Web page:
Another challenge often raised is that LMP would result in winners and losers across different locations in Britain, due to price differences between those locations. But modelling by FTI Consulting – which we were involved in – found that LMP would reduce electricity prices for consumers in all locations in Britain compared to continuing with the current market design. Some locations – particularly in Scotland and the North of England – are expected to have the lowest electricity prices in Europe if LMP is introduced, which could support regional growth agendas.

Some argue that the aims of LMP could be achieved by scaling up investment in the grid, and/or by introducing stronger price signals into the balancing market or network charges. We certainly should be building a lot more grid if we are serious about decarbonising – National Grid ESO estimates that investment in electricity transmission will need to be 8 times larger this decade compared to the last decade. But even with that rate of investment, the ESO estimates that constraint costs on the grid would treble to more than £3 billion per year by the end of the decade.

So, we can’t just build out constraints – in the same way that adding lanes to a motorway does not eliminate traffic congestion during rush hour. As for introducing price signals elsewhere in the system, almost five years since Ofgem launched a Significant Code Review designed to do exactly that, progress has been very slow owing to challenges raised by industry. It’s not at all clear that there are easy and effective alternatives to deliver dynamic and locational prices.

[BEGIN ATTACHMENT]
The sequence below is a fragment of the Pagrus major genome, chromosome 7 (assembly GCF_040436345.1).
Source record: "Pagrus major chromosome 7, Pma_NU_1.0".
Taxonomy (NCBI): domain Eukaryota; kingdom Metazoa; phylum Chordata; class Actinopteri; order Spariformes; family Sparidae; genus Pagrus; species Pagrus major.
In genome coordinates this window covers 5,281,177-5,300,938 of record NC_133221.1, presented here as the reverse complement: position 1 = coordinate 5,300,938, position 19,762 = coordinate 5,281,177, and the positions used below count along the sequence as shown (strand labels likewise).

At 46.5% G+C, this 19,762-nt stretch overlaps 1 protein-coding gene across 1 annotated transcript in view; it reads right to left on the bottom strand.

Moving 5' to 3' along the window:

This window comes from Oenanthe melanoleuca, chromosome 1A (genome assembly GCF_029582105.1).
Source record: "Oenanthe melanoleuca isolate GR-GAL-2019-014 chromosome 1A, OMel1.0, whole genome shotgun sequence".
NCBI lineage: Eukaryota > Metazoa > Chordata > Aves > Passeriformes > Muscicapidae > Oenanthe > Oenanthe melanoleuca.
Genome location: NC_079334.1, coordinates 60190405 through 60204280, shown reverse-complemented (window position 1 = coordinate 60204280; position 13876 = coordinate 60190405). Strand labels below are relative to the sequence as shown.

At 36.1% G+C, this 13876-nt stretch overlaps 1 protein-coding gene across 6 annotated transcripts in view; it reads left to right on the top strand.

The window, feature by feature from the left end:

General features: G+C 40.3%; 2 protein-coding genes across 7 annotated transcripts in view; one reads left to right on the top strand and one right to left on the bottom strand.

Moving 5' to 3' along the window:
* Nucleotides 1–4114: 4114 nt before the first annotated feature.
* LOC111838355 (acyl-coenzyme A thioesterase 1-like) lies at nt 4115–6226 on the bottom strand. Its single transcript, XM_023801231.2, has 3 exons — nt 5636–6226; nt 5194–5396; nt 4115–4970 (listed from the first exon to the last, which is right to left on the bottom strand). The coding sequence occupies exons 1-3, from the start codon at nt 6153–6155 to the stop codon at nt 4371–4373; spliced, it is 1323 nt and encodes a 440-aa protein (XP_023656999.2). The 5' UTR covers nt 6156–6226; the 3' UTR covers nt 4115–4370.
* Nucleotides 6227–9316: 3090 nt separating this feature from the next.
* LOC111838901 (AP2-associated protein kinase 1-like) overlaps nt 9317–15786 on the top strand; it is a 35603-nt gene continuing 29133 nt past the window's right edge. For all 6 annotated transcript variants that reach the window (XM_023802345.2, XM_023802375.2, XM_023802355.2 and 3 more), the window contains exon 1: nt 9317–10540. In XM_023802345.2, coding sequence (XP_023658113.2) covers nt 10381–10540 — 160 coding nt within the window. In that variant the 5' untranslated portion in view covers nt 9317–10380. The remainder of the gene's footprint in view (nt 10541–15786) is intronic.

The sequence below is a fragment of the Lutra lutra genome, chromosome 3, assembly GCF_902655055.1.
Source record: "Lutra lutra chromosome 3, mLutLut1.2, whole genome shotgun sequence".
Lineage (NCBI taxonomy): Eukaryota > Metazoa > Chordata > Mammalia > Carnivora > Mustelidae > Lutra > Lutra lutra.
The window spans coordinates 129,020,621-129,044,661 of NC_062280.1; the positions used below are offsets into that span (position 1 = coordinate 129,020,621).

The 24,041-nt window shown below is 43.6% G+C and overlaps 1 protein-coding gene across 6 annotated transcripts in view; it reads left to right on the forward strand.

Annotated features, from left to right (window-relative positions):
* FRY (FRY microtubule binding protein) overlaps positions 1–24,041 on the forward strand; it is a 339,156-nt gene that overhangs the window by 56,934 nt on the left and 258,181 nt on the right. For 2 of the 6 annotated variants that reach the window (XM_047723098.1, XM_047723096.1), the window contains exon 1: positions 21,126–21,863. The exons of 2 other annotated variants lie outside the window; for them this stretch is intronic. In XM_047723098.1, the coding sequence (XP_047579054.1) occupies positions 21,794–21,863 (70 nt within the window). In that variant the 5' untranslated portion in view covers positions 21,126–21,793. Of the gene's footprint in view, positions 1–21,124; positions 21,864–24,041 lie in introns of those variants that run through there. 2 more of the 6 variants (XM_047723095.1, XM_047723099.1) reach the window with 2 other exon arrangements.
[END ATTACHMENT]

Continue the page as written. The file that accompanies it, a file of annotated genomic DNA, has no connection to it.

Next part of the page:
Making the puzzle pieces fit together

A year on from the launch of REMA, we’re still waiting on the direction of travel from government. But a picture is starting to form: National Grid ESO is recommending a market design founded on LMP. FTI Consulting found that LMP could deliver large savings for energy consumers – as much as £50 billion over 15 years, or approximately £120 per household per year. Citizens Advice has identified a range of options for protecting consumers if there are concerns that some might be disadvantaged by LMP (e.g. because of their energy use patterns). And we have found evidence that international energy markets with LMP can deliver large scale investment in both generation and flexibility.

Of course, LMP is not the be-all and end-all of decarbonising the electricity system. We’re also going to need whole-system strategic planning and a lot more investment in the grid. A lot of the transition will also be happening in homes and communities – and it may be years before it is feasible to apply LMP to the local distribution systems. But when applied to the national transmission system, LMP can be the foundation for an electricity system that is low carbon, low cost, and works better for people.